In the Appley grinding test, the patient is placed in a prone position with the knee at a 90-degree angle. After that, the examiner anchors the patient’s thigh to the examination table with his knee. The examiner rotates the tibia laterally and medially, first connecting with the distractor, noting excessive motion, narrowing, or discomfort. The process is then repeated using compression instead of mixing. If the rotation and distraction are painful, or the rotation is increased compared to the normal side, the damage is most likely a ligament. If rotation and compression are more painful, or rotation is decreased compared to the normal side, the damage is most likely a meniscal injury.

Reliability of the test

Many studies have attempted to measure the reliability of various physical examination findings. A prospective study comparing preoperative joint tenderness with arthroscopic findings of meniscal tears found sensitivities of 86% and 92% for joint tenderness and overall accuracy of 74% for medial and 96% for lateral meniscus. another study found similar results, with a 74% sensitivity for common line softness.

The only significant McMurray sign that correlated with meniscal injury was a raised “bump” in the medial joint line and a medial joint tear. However, others found that the McMurray and Apley tests had a sensitivity of less than 75% in diagnosing meniscal tears.

Test sensitivity

Studies of the diagnostic accuracy of meniscal tests have been described as having poor methodological quality and very heterogeneous results, and therefore of poor value in clinical practice. According to a recent meta-analysis, sensitivity and specificity are 60% and 70%, respectively.

Clinical Significance

Diagnosing a meniscus injury through a physical exam and special tests, including the Apley grind test and the Apley distraction test, along with advanced imaging can help your doctor provide the right treatment. Treatment of a meniscal injury may include conservative treatment such as analgesia, i.e., anti-inflammatory medications and physical therapy.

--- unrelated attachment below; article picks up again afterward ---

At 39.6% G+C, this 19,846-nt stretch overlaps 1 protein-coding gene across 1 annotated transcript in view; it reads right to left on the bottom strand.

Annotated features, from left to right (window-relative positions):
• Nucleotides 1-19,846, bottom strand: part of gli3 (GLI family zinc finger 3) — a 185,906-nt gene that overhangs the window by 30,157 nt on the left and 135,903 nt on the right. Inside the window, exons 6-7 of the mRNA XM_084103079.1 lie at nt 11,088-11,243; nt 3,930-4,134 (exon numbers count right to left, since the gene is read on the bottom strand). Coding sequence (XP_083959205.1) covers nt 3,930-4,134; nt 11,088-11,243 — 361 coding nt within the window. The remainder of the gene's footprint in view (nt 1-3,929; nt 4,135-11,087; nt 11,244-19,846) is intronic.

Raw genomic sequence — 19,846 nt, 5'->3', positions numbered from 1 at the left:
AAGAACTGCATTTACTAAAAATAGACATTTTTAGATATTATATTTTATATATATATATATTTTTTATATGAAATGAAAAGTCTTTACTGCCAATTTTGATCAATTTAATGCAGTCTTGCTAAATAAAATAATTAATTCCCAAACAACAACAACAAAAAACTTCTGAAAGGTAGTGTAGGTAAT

Non-surgical treatment is the first line of treatment for a degenerative meniscal tear. Surgical repair of a torn meniscus is often recommended for peripheral tears because of the abundant blood supply. Conservative treatment or surgical correction largely depends on the specifics of a particular case.


What is Apley’s test knee?

The technique used to assess meniscus damage is referred to as the Apley grind test, Apley compression test, or Apley test. It is typically done in combination with the Apley distraction test, which evaluates ligamentous damage, by clinicians.

How is Apley’s test done?

Position of the patient in the prone position before starting this exam. Then fix the tested leg with your leg and bring the knee to 90° flexion. While distracted, perform tibial and medial rotation. Looking for excessive turning to one side or discomfort.

What is the specificity of the Apley test for knee tenderness?

Studies of the diagnostic accuracy of meniscal tests have been described as having poor methodological quality and very heterogeneous results, making them poor for clinical practice. According to a recent meta-analysis, sensitivity and specificity are 60% and 70%, respectively.

What is the Apley test vs McMurray?

The difference between them is what specific moves they use. During the Apley test, you lie on your stomach while the provider moves your knee. If you require a McMurray test, you will need to lie on your back while the medical professional bends and moves your knee.

What is the validity of the Apley test?

Apley’s test, which is used less often, has a sensitivity in the range of 13! 60 and specificity ranges from 70 to 93%. All of these studies of diagnostic accuracy used arthroscopy as the reference test. Arthroscopy is considered the standard for diagnosing meniscal tears.


Apley’s test. (n.d.). Physiotherapy. https://www.physio-pedia.com/Apley’s_Test
Apley’s Grinding Test. (2021, January 21). In Wikipedia. https://en.wikipedia.org/wiki/Apley_grind_test
Agresti, D. (2023, April 29). Apley Grind Test. StatPearls – NCBI Bookshelf. https://www.ncbi.nlm.nih.gov/books/NBK470549/
Knee Orthopaedic Test: Apley’s Test. (n.d.). https://www.matassessment.com/blog/apley’s-test